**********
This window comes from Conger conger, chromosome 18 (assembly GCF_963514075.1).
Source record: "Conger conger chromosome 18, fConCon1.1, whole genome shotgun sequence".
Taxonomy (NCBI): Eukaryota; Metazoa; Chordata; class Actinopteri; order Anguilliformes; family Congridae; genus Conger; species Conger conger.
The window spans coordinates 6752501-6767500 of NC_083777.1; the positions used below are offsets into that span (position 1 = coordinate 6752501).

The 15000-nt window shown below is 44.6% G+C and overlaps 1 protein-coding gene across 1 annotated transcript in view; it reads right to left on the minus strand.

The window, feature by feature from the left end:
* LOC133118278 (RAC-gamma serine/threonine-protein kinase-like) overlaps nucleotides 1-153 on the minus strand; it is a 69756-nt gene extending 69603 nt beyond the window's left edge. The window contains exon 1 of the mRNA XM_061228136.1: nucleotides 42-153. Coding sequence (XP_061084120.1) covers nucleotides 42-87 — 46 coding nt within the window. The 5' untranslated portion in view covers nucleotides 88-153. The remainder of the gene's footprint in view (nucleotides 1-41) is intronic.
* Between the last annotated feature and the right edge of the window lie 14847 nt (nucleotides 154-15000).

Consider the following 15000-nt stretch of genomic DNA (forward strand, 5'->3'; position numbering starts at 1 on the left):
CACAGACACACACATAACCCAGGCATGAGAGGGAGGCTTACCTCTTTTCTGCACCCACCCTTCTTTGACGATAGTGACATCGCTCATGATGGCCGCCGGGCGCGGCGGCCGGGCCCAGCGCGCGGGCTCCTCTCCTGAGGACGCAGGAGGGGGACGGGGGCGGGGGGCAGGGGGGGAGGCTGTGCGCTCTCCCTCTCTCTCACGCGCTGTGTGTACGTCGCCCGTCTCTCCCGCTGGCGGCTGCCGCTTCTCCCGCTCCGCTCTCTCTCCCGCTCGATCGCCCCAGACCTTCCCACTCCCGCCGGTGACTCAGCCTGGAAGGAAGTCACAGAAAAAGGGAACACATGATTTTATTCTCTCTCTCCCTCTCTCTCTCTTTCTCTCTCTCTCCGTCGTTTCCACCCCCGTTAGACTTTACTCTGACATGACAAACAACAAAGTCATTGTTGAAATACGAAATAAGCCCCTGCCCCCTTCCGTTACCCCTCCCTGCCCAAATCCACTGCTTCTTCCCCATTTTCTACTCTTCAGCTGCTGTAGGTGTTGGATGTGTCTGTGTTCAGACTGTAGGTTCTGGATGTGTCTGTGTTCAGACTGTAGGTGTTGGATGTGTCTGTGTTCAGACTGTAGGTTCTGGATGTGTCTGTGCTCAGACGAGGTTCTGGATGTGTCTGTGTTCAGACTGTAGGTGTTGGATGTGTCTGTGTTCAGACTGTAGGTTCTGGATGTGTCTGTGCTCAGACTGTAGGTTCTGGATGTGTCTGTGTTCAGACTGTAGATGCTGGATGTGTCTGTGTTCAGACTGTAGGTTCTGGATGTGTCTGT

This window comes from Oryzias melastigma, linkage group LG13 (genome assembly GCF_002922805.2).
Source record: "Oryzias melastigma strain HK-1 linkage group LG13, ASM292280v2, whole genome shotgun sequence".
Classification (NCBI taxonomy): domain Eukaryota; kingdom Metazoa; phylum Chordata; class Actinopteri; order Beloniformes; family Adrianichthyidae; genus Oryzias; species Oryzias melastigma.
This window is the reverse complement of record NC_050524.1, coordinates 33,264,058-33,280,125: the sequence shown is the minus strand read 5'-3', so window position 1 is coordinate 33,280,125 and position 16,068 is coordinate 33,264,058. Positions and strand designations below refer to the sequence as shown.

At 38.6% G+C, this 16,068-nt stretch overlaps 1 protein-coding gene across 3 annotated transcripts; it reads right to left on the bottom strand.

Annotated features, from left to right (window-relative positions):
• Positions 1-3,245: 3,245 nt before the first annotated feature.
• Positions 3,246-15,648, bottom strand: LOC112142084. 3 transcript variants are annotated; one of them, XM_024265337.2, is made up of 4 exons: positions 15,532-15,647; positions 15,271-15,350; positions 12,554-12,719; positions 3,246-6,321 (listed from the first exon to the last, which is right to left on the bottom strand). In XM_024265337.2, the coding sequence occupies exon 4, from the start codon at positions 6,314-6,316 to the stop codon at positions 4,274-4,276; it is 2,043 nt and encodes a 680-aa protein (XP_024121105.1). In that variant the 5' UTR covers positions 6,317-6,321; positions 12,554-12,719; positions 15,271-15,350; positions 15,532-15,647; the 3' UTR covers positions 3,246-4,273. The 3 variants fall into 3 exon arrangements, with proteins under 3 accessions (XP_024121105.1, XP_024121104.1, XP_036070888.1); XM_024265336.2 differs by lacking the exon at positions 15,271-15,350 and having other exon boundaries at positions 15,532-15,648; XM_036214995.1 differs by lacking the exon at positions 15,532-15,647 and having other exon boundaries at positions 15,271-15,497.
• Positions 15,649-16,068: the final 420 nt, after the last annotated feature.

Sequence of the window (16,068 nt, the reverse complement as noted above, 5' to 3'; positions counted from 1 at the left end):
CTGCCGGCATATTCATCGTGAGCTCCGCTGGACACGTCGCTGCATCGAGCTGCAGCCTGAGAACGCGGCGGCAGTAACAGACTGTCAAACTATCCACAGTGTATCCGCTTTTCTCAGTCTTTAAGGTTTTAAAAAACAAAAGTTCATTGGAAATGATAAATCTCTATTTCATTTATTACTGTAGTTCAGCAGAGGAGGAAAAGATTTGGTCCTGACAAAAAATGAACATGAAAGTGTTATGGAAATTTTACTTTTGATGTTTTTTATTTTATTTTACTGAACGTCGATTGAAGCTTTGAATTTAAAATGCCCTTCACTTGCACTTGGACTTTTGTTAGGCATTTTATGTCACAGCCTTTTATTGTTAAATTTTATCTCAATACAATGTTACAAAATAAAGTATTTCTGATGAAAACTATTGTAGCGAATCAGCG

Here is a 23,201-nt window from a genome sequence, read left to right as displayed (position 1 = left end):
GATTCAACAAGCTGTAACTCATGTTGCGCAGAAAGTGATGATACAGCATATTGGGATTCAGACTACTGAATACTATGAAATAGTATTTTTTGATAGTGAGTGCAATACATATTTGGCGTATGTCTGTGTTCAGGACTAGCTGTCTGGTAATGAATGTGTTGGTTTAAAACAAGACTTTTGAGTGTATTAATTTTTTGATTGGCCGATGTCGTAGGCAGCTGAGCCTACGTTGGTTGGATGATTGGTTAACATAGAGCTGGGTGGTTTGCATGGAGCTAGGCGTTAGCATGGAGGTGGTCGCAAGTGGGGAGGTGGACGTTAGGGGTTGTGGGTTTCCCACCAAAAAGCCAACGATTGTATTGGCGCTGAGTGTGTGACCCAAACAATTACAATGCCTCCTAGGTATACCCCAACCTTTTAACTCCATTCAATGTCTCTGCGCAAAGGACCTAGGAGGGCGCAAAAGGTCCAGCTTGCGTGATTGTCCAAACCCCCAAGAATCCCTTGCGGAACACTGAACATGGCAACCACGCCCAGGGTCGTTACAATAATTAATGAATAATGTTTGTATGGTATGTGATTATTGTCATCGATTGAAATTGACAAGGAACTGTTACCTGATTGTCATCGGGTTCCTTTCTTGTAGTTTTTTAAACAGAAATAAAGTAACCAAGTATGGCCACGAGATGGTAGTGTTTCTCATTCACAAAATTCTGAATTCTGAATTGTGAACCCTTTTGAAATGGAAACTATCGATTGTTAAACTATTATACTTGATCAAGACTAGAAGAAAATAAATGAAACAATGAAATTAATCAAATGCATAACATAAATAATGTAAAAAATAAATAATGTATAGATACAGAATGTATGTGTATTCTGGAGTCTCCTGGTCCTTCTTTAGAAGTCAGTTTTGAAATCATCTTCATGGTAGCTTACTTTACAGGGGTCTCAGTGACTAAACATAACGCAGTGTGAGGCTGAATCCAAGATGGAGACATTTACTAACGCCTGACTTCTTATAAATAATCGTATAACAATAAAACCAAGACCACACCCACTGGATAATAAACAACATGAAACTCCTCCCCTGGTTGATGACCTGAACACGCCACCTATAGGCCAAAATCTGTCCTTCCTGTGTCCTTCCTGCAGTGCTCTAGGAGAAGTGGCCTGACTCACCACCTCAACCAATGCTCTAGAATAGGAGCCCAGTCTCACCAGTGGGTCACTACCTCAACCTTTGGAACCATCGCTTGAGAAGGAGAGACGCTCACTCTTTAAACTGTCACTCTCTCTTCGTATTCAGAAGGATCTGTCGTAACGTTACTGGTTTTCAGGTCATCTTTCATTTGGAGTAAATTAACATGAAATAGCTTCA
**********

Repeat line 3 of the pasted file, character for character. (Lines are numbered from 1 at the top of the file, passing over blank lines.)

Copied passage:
Taxonomy (NCBI): Eukaryota; Metazoa; Chordata; class Actinopteri; order Anguilliformes; family Congridae; genus Conger; species Conger conger.